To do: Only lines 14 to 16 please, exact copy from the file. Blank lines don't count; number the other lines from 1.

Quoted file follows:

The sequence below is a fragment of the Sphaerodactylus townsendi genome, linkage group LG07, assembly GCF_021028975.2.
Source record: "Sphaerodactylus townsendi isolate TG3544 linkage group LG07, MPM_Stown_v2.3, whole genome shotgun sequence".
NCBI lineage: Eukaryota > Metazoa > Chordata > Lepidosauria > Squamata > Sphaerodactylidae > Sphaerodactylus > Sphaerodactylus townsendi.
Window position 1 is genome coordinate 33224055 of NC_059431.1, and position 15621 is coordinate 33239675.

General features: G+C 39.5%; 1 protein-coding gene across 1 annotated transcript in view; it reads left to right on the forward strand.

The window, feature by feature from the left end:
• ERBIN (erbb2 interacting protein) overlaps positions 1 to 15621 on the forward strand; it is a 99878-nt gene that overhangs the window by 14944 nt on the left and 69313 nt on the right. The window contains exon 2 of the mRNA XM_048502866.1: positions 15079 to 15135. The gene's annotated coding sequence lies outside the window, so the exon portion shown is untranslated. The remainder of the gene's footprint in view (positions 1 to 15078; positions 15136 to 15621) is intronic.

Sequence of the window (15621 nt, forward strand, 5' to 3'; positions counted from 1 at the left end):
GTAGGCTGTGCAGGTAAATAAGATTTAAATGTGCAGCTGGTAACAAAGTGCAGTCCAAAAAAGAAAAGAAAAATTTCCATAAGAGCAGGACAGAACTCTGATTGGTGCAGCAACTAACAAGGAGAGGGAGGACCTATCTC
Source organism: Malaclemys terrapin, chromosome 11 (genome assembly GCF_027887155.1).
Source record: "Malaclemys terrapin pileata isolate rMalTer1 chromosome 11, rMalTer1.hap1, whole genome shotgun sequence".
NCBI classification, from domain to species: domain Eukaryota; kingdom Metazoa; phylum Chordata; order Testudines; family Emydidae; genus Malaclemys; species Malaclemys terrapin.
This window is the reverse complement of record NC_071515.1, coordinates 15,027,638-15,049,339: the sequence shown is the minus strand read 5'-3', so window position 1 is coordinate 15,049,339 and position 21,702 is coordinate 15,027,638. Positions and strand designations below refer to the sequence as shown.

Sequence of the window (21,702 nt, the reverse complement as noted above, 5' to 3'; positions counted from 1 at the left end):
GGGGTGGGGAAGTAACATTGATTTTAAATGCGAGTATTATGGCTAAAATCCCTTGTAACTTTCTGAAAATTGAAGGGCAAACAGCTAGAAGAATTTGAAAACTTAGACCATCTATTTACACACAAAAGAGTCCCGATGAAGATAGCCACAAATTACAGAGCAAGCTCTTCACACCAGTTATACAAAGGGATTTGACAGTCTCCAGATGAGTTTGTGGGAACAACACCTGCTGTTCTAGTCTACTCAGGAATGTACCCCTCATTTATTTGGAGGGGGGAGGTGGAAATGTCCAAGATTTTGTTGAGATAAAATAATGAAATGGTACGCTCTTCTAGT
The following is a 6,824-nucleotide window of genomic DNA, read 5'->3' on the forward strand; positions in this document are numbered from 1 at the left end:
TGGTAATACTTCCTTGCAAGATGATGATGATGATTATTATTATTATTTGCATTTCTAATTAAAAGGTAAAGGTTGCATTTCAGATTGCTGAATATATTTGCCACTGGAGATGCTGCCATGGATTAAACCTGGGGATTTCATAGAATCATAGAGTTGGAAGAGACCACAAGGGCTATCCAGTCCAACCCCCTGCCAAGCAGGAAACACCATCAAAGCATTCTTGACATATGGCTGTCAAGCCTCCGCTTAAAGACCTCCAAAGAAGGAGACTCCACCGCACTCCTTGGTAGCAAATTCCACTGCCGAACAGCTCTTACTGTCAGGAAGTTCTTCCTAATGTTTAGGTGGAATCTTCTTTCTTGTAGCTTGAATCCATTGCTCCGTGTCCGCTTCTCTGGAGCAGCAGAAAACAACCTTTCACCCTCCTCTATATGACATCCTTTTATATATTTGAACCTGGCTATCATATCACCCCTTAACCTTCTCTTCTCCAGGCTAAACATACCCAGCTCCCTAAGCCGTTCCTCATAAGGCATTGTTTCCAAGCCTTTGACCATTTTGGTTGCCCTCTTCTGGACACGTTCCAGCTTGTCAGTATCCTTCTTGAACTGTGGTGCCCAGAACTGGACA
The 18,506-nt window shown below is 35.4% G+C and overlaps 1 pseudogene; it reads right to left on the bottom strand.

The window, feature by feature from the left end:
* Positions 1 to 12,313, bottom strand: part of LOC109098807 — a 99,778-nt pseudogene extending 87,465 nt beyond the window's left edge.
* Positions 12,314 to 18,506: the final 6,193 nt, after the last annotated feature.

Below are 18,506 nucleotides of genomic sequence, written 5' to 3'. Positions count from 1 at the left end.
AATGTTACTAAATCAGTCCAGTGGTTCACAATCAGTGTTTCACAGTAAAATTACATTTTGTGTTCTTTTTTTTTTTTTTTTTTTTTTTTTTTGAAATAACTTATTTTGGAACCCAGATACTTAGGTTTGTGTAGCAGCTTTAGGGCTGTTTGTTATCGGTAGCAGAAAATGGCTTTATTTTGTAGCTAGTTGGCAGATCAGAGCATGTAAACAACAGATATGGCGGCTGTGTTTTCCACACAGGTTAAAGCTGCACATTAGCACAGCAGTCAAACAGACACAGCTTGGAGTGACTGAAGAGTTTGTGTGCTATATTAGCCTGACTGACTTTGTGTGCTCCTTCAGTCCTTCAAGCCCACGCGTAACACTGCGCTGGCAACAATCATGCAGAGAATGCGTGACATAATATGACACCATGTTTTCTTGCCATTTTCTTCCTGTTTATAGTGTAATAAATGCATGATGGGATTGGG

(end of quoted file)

Sequence of the window (21,702 nt, the reverse complement as noted above, 5' to 3'; positions counted from 1 at the left end):
GGGGTGGGGAAGTAACATTGATTTTAAATGCGAGTATTATGGCTAAAATCCCTTGTAACTTTCTGAAAATTGAAGGGCAAACAGCTAGAAGAATTTGAAAACTTAGACCATCTATTTACACACAAAAGAGTCCCGATGAAGATAGCCACAAATTACAGAGCAAGCTCTTCACACCAGTTATACAAAGGGATTTGACAGTCTCCAGATGAGTTTGTGGGAACAACACCTGCTGTTCTAGTCTACTCAGGAATGTACCCCTCATTTATTTGGAGGGGGGAGGTGGAAATGTCCAAGATTTTGTTGAGATAAAATAATGAAATGGTACGCTCTTCTAGT
The following is a 6,824-nucleotide window of genomic DNA, read 5'->3' on the forward strand; positions in this document are numbered from 1 at the left end: